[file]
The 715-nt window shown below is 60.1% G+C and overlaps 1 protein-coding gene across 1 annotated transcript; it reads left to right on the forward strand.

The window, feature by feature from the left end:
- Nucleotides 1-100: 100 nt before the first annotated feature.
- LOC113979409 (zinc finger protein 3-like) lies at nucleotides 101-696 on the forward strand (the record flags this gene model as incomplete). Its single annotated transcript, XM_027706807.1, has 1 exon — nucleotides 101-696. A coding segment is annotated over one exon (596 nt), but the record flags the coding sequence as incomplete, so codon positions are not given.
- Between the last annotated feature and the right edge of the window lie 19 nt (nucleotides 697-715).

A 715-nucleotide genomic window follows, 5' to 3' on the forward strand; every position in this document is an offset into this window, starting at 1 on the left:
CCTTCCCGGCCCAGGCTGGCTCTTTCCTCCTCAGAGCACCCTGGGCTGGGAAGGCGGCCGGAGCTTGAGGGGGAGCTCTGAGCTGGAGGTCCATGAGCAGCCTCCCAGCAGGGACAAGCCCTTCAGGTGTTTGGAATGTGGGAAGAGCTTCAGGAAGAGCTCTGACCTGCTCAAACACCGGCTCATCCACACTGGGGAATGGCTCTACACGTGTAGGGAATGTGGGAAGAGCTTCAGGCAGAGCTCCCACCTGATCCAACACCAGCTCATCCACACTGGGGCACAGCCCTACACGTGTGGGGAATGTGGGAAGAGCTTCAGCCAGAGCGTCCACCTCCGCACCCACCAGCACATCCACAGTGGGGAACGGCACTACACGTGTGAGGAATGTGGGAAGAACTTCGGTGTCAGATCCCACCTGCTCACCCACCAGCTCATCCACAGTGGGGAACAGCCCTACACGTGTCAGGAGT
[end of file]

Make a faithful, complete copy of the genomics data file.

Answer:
The 715-nt window shown below is 60.1% G+C and overlaps 1 protein-coding gene across 1 annotated transcript; it reads left to right on the forward strand.

The window, feature by feature from the left end:
- Nucleotides 1-100: 100 nt before the first annotated feature.
- LOC113979409 (zinc finger protein 3-like) lies at nucleotides 101-696 on the forward strand (the record flags this gene model as incomplete). Its single annotated transcript, XM_027706807.1, has 1 exon — nucleotides 101-696. A coding segment is annotated over one exon (596 nt), but the record flags the coding sequence as incomplete, so codon positions are not given.
- Between the last annotated feature and the right edge of the window lie 19 nt (nucleotides 697-715).

A 715-nucleotide genomic window follows, 5' to 3' on the forward strand; every position in this document is an offset into this window, starting at 1 on the left:
CCTTCCCGGCCCAGGCTGGCTCTTTCCTCCTCAGAGCACCCTGGGCTGGGAAGGCGGCCGGAGCTTGAGGGGGAGCTCTGAGCTGGAGGTCCATGAGCAGCCTCCCAGCAGGGACAAGCCCTTCAGGTGTTTGGAATGTGGGAAGAGCTTCAGGAAGAGCTCTGACCTGCTCAAACACCGGCTCATCCACACTGGGGAATGGCTCTACACGTGTAGGGAATGTGGGAAGAGCTTCAGGCAGAGCTCCCACCTGATCCAACACCAGCTCATCCACACTGGGGCACAGCCCTACACGTGTGGGGAATGTGGGAAGAGCTTCAGCCAGAGCGTCCACCTCCGCACCCACCAGCACATCCACAGTGGGGAACGGCACTACACGTGTGAGGAATGTGGGAAGAACTTCGGTGTCAGATCCCACCTGCTCACCCACCAGCTCATCCACAGTGGGGAACAGCCCTACACGTGTCAGGAGT